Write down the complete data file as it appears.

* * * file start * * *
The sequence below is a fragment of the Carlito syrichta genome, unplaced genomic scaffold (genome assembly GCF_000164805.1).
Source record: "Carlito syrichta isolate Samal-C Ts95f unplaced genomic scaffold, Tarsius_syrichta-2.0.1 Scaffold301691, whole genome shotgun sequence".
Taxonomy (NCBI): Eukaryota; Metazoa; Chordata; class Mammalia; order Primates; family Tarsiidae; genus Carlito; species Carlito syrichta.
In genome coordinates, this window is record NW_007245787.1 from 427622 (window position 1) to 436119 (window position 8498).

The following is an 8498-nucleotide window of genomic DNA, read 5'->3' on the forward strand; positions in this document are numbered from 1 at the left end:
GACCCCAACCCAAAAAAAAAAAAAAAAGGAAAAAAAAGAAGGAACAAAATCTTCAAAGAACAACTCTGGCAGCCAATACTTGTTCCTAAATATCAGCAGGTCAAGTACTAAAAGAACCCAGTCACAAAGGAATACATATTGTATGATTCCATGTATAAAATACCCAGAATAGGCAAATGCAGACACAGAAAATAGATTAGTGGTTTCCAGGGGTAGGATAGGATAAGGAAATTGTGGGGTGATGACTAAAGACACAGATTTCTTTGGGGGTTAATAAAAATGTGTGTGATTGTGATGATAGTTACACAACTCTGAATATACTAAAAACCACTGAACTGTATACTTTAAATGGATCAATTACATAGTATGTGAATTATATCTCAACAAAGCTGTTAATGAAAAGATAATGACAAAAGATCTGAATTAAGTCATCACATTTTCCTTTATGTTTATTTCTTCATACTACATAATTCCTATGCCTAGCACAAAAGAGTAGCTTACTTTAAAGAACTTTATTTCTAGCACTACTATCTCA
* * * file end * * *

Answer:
The sequence below is a fragment of the Carlito syrichta genome, unplaced genomic scaffold (genome assembly GCF_000164805.1).
Source record: "Carlito syrichta isolate Samal-C Ts95f unplaced genomic scaffold, Tarsius_syrichta-2.0.1 Scaffold301691, whole genome shotgun sequence".
Taxonomy (NCBI): Eukaryota; Metazoa; Chordata; class Mammalia; order Primates; family Tarsiidae; genus Carlito; species Carlito syrichta.
In genome coordinates, this window is record NW_007245787.1 from 427622 (window position 1) to 436119 (window position 8498).

The following is an 8498-nucleotide window of genomic DNA, read 5'->3' on the forward strand; positions in this document are numbered from 1 at the left end:
GACCCCAACCCAAAAAAAAAAAAAAAAGGAAAAAAAAGAAGGAACAAAATCTTCAAAGAACAACTCTGGCAGCCAATACTTGTTCCTAAATATCAGCAGGTCAAGTACTAAAAGAACCCAGTCACAAAGGAATACATATTGTATGATTCCATGTATAAAATACCCAGAATAGGCAAATGCAGACACAGAAAATAGATTAGTGGTTTCCAGGGGTAGGATAGGATAAGGAAATTGTGGGGTGATGACTAAAGACACAGATTTCTTTGGGGGTTAATAAAAATGTGTGTGATTGTGATGATAGTTACACAACTCTGAATATACTAAAAACCACTGAACTGTATACTTTAAATGGATCAATTACATAGTATGTGAATTATATCTCAACAAAGCTGTTAATGAAAAGATAATGACAAAAGATCTGAATTAAGTCATCACATTTTCCTTTATGTTTATTTCTTCATACTACATAATTCCTATGCCTAGCACAAAAGAGTAGCTTACTTTAAAGAACTTTATTTCTAGCACTACTATCTCA